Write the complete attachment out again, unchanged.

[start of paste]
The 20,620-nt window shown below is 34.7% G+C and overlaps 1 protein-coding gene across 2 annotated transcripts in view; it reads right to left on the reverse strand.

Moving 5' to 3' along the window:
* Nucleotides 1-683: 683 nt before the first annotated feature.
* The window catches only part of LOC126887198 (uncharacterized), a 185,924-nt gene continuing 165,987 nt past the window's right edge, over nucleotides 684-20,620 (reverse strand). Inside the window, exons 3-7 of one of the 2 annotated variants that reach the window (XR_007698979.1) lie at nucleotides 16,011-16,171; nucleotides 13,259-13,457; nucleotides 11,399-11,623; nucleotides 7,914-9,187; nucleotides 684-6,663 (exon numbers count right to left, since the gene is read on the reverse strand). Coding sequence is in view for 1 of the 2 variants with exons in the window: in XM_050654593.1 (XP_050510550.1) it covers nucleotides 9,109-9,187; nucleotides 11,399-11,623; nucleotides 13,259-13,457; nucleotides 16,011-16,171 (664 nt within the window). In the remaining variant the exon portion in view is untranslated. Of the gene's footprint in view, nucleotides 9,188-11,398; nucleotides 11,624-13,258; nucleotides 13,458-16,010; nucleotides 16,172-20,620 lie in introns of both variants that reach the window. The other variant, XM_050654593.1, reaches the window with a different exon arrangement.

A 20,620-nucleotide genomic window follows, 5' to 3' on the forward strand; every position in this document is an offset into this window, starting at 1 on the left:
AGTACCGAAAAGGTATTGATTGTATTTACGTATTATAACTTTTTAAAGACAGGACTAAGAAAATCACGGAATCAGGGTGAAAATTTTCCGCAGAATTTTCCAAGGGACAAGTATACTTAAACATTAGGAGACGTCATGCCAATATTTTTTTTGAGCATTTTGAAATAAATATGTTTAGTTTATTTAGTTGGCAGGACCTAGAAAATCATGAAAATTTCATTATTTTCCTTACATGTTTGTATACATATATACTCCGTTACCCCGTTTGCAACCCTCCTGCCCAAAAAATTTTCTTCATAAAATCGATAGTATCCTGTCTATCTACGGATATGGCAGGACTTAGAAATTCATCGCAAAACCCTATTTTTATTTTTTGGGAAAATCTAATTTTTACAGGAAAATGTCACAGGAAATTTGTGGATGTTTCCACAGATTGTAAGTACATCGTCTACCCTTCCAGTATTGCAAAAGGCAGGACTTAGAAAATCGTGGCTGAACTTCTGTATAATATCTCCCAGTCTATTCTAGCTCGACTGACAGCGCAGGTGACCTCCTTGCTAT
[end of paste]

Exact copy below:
The 20,620-nt window shown below is 34.7% G+C and overlaps 1 protein-coding gene across 2 annotated transcripts in view; it reads right to left on the reverse strand.

Moving 5' to 3' along the window:
* Nucleotides 1-683: 683 nt before the first annotated feature.
* The window catches only part of LOC126887198 (uncharacterized), a 185,924-nt gene continuing 165,987 nt past the window's right edge, over nucleotides 684-20,620 (reverse strand). Inside the window, exons 3-7 of one of the 2 annotated variants that reach the window (XR_007698979.1) lie at nucleotides 16,011-16,171; nucleotides 13,259-13,457; nucleotides 11,399-11,623; nucleotides 7,914-9,187; nucleotides 684-6,663 (exon numbers count right to left, since the gene is read on the reverse strand). Coding sequence is in view for 1 of the 2 variants with exons in the window: in XM_050654593.1 (XP_050510550.1) it covers nucleotides 9,109-9,187; nucleotides 11,399-11,623; nucleotides 13,259-13,457; nucleotides 16,011-16,171 (664 nt within the window). In the remaining variant the exon portion in view is untranslated. Of the gene's footprint in view, nucleotides 9,188-11,398; nucleotides 11,624-13,258; nucleotides 13,458-16,010; nucleotides 16,172-20,620 lie in introns of both variants that reach the window. The other variant, XM_050654593.1, reaches the window with a different exon arrangement.

A 20,620-nucleotide genomic window follows, 5' to 3' on the forward strand; every position in this document is an offset into this window, starting at 1 on the left:
AGTACCGAAAAGGTATTGATTGTATTTACGTATTATAACTTTTTAAAGACAGGACTAAGAAAATCACGGAATCAGGGTGAAAATTTTCCGCAGAATTTTCCAAGGGACAAGTATACTTAAACATTAGGAGACGTCATGCCAATATTTTTTTTGAGCATTTTGAAATAAATATGTTTAGTTTATTTAGTTGGCAGGACCTAGAAAATCATGAAAATTTCATTATTTTCCTTACATGTTTGTATACATATATACTCCGTTACCCCGTTTGCAACCCTCCTGCCCAAAAAATTTTCTTCATAAAATCGATAGTATCCTGTCTATCTACGGATATGGCAGGACTTAGAAATTCATCGCAAAACCCTATTTTTATTTTTTGGGAAAATCTAATTTTTACAGGAAAATGTCACAGGAAATTTGTGGATGTTTCCACAGATTGTAAGTACATCGTCTACCCTTCCAGTATTGCAAAAGGCAGGACTTAGAAAATCGTGGCTGAACTTCTGTATAATATCTCCCAGTCTATTCTAGCTCGACTGACAGCGCAGGTGACCTCCTTGCTAT